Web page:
Aerosol Absorption at High Relative Humidity - Does Absorption Enhancement Exist?

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Monday, 3 February 2014
Hall C3 (The Georgia World Congress Center )
Jonathan Thompson, Texas Tech University, Lubbock, TX; and T. Cao and Q. Zhang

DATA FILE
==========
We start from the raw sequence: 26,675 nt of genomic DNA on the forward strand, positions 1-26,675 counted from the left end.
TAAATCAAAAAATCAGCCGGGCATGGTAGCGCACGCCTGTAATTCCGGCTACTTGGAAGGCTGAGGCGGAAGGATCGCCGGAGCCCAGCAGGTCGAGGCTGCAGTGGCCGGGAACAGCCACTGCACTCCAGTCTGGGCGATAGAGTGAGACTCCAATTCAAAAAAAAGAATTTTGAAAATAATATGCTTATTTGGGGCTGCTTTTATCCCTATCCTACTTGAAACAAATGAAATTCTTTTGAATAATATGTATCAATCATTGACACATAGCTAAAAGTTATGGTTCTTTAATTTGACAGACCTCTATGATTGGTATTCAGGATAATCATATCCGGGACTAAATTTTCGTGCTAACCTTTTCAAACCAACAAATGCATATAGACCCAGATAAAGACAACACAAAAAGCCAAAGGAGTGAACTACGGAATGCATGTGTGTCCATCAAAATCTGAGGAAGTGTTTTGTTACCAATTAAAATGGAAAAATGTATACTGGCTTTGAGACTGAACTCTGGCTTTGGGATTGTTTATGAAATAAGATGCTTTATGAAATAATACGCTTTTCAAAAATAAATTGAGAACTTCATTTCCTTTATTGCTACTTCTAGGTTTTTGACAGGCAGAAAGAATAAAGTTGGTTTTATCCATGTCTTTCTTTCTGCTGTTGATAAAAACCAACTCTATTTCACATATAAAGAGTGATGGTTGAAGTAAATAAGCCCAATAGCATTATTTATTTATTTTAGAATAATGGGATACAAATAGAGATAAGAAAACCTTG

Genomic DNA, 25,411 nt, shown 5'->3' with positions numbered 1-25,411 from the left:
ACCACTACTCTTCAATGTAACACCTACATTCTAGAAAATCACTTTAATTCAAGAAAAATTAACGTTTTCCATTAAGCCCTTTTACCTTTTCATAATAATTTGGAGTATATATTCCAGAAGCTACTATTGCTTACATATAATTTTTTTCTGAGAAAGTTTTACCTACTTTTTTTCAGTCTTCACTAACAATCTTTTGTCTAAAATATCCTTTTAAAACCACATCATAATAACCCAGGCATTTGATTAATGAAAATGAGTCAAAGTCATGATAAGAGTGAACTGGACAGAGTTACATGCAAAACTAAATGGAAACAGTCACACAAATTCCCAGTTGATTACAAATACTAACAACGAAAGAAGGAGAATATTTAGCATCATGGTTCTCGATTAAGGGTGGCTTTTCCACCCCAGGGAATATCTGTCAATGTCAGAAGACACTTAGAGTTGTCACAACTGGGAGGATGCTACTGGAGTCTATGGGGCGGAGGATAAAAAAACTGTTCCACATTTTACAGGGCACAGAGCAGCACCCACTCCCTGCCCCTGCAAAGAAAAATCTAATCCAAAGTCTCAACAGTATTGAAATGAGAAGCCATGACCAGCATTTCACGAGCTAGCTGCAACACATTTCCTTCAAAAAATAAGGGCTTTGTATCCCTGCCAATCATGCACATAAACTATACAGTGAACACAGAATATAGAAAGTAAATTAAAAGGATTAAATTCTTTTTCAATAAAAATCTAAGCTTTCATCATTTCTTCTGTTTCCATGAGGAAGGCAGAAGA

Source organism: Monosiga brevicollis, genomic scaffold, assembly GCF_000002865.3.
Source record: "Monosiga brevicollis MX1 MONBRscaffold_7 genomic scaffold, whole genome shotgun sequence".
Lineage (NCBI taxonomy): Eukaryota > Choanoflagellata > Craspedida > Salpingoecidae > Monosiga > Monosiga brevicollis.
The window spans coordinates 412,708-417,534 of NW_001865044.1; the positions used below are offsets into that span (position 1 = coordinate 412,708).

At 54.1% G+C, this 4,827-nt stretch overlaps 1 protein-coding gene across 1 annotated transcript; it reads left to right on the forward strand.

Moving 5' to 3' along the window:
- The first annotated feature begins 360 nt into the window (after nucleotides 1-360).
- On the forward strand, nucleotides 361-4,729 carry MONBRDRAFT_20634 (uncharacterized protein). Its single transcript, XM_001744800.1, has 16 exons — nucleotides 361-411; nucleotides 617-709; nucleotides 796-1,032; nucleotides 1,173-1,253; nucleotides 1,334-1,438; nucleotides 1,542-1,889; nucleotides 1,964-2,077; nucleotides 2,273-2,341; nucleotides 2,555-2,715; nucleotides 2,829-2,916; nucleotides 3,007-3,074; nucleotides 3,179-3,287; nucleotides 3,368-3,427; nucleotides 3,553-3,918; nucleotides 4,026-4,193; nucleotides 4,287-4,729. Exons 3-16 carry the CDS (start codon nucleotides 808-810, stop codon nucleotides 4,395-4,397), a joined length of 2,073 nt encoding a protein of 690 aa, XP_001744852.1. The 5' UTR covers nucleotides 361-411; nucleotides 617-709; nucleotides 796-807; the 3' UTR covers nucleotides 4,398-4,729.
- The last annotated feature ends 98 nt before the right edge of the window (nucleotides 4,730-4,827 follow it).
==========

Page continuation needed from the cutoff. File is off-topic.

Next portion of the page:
An aerosol albedometer has been combined with laser induced incandescence (LII) measurements to determine mass absorption cross section (MAC) of light absorbing soot particles in real-time. Laboratory results suggest an enhancement of light absorption occurs when soot becomes internally mixed or coated, in agreement with the work of previous authors. Coatings of ammonium sulfate and nitrate held at low relative humidity produce only marginal enhancement in absorption. However, liquid-like coatings of glycerol and water produce much larger increases in M.A.C. - presumably due to core-shell lensing. This result suggests the spherical symmetry of soot immersed within liquid particles is important to observe significant absorption enhancement, and measurements made on aerosols at low relative humidity may not adequately reflect absorption by atmospheric soot.